The Omni XLT 120mm Optical Tube Performance
The Omni XLT 120 is a 120mm (4.7”) f/8.3 refractor. At this aperture and focal ratio, there is a somewhat-significant amount of chromatic aberration, but lunar and planetary views are still excellent. You will notice color fringes on anything brighter than 3rd magnitude, but high-power views are no problem, and images will not “break down” the way they do with faster or cheaper achromats.
The optical quality is top-notch, especially for an inexpensive achromat. The lens cell is also collimatable should the need arise. There is zero plastic anywhere in the scope.
The Omni 120 has a 2” all-metal, single-speed rack-and-pinion focuser. Even though it works well enough, it can be hard to get the focus right at high magnifications and can slip when carrying heavy loads. I would suggest getting a GSO Crayford focuser or even a Moonlite or Feathertouch focuser to replace it.
The Omni 120 attaches to its CG-4 mount using a pair of hinged tube rings and a Vixen dovetail bar. You can piggyback your DSLR or point-and-shoot camera (does anyone still own those?) using the included ¼ 20 captive screw/knob on one of the rings, and shoot wide-field astrophotos if the CG-4 mount is equipped with a motor drive.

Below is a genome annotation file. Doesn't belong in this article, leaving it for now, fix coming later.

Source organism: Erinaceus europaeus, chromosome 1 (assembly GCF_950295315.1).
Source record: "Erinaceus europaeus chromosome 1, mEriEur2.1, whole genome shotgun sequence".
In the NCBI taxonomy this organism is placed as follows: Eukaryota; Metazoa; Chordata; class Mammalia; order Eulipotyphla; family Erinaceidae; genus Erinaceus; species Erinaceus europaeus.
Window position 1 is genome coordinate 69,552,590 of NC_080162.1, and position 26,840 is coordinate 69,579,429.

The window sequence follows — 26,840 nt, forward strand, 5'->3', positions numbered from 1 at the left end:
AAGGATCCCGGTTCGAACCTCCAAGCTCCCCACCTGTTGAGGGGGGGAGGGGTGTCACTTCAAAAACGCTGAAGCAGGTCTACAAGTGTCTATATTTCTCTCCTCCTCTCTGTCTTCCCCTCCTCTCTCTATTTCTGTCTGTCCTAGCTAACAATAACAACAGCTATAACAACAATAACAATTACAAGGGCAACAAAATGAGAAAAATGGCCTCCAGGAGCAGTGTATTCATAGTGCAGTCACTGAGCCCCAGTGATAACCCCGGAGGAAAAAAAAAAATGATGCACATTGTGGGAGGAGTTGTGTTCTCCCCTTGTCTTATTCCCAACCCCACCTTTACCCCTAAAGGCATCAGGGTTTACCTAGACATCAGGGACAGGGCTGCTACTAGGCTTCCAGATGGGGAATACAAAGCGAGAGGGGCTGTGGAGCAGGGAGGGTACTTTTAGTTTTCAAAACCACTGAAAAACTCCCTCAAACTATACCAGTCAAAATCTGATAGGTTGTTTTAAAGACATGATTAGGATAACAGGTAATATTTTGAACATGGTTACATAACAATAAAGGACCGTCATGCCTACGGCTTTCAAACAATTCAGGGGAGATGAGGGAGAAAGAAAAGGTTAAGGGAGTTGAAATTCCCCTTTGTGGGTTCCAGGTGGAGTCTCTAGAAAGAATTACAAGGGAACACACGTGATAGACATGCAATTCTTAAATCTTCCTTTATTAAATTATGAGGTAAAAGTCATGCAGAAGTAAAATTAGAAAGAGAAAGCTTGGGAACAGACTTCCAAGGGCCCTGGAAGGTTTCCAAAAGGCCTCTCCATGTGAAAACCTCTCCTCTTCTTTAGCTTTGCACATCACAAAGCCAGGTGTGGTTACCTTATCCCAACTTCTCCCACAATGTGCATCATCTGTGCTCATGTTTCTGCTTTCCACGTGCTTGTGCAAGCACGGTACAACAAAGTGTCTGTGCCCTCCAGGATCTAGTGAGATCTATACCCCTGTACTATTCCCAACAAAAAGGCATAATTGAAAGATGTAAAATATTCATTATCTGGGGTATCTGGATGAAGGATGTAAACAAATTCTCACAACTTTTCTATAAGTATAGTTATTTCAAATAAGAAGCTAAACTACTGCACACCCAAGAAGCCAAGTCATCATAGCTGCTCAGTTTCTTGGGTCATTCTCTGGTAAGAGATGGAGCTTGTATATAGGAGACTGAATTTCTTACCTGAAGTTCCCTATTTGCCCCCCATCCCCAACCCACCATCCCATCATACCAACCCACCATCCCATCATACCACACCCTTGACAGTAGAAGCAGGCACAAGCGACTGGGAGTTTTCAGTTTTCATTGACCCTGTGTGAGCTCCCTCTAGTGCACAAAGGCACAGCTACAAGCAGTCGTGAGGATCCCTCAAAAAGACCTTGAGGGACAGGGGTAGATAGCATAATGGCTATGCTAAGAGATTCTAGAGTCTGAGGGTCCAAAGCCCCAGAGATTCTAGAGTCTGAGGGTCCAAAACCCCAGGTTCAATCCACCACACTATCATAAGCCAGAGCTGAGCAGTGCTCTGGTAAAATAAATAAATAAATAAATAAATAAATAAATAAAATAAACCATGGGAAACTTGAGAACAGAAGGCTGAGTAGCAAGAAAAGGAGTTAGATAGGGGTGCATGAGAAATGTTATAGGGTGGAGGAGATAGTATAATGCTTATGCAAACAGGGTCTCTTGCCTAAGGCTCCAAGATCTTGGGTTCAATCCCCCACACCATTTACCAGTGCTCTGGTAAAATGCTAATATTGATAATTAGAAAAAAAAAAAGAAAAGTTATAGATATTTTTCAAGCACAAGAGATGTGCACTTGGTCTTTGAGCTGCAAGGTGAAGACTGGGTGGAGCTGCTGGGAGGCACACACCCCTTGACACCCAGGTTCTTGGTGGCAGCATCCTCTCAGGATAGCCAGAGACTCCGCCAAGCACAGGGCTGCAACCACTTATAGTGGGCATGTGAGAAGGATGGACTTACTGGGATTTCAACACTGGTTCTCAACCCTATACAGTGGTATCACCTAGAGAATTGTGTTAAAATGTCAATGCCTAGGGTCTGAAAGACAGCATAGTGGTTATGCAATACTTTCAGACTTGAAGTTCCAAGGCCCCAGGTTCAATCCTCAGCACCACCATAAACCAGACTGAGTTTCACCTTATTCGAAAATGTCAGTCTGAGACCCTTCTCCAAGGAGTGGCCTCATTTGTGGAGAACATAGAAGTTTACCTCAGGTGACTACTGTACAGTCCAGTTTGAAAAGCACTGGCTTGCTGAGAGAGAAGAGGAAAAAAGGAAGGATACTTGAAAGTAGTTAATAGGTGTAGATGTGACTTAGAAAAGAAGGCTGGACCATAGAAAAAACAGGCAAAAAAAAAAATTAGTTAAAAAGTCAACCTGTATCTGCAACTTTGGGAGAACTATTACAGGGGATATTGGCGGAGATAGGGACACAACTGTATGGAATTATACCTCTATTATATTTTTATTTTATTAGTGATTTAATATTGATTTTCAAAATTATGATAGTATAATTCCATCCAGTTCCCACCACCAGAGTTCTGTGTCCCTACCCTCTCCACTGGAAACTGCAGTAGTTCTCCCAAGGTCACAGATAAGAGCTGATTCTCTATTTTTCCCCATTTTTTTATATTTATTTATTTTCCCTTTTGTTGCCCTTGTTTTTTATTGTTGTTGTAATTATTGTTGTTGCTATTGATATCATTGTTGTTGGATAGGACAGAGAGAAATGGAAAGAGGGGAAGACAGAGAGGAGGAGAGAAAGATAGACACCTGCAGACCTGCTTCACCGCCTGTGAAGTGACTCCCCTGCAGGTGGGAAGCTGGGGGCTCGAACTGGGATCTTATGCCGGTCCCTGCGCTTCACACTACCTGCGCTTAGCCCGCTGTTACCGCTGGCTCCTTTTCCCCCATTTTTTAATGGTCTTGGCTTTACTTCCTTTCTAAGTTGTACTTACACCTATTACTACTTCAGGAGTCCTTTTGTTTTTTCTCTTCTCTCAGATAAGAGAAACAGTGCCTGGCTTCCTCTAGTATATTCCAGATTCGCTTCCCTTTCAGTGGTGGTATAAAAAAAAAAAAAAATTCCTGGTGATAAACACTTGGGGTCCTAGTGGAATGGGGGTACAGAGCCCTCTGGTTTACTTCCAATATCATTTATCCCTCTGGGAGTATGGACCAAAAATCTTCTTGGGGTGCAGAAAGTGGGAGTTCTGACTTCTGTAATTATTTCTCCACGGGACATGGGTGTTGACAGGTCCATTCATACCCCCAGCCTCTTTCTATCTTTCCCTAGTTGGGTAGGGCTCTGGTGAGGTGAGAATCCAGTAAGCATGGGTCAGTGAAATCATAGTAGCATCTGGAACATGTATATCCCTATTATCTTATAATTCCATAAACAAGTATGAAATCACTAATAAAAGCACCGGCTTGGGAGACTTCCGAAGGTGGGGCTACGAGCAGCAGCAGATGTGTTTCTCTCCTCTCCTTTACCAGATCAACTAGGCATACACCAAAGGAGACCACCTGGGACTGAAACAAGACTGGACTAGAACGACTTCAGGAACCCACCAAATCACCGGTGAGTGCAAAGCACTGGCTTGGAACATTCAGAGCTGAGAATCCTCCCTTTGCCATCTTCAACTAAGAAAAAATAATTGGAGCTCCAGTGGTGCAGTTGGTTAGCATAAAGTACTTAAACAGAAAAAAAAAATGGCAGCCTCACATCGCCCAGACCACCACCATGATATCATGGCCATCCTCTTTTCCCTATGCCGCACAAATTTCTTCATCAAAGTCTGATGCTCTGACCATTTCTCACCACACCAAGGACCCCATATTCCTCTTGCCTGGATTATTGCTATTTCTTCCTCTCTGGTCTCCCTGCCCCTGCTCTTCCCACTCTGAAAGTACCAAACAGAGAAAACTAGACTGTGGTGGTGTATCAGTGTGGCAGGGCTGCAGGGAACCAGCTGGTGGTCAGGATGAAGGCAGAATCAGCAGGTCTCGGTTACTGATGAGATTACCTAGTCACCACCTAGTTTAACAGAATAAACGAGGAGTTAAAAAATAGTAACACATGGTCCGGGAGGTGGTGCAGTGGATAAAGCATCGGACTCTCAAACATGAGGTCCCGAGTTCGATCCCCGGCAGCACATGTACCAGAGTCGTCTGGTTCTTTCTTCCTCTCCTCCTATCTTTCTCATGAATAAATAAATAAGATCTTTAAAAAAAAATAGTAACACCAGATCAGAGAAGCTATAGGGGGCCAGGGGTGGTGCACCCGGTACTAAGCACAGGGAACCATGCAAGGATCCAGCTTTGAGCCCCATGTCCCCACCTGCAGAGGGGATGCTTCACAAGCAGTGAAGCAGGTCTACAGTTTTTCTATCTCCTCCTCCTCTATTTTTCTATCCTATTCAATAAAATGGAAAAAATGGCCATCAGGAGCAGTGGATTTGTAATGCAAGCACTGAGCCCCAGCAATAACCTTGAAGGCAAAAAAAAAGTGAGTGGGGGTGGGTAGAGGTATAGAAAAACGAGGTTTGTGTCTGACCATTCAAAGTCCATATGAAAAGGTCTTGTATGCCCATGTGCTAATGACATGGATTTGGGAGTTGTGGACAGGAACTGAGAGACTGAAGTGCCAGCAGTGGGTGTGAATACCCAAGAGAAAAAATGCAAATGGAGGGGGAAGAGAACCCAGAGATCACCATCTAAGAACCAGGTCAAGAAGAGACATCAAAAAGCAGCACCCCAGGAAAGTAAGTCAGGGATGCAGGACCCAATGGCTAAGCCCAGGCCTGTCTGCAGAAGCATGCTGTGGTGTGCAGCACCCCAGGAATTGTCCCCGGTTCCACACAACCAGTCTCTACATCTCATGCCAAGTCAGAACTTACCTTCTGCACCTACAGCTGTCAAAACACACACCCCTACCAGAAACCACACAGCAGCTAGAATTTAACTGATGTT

About the Supplied Accessories
The Omni XLT scopes are all fairly Spartan when it comes to the included accessories: simply a 25mm Plossl and a 6×30 finder, as well as a 1.25” prism star diagonal in the case of the refractors. The 25mm Plossl has a special long-eye relief design and works pretty well for low power, while the 6×30 is uncomfortable to use and provides rather dim images. The included star diagonal is really nice and is all you need if you want to stick with 1.25” eyepieces.
About the Omni CG-4 Mount
The Omni CG-4 is a professional-grade mount based on the Advanced VX. It should not be confused with the older, black CG-4, which has legs made of extruded aluminum and cheap plastic parts. It is more or less an Advanced VX stripped of electronics and with thinner tripod legs (1.75” vs. 2”), and since the electronics are the main thing people complain about with the VX, what you are left with is a high-quality, all-metal mount capable of carrying up to 20 pounds of payload.
You can upgrade the CG-4 with single-axis or dual-axis motors for hands-free tracking and slewing, as well as a polar scope for precise polar alignment.
The CG-4’s only flaw is the short tripod legs. With a much shorter refractor (such as my FC-76), the eyepiece is a little low even with the tripod legs extended all the way, and with the Omni 120, it’s near the ground. You can, however, buy or make a mount pier extension, which will make you much more comfortable at the cost of a little more weight and, of course, less portability and ease of use.
Should I buy a used Omni XLT 120?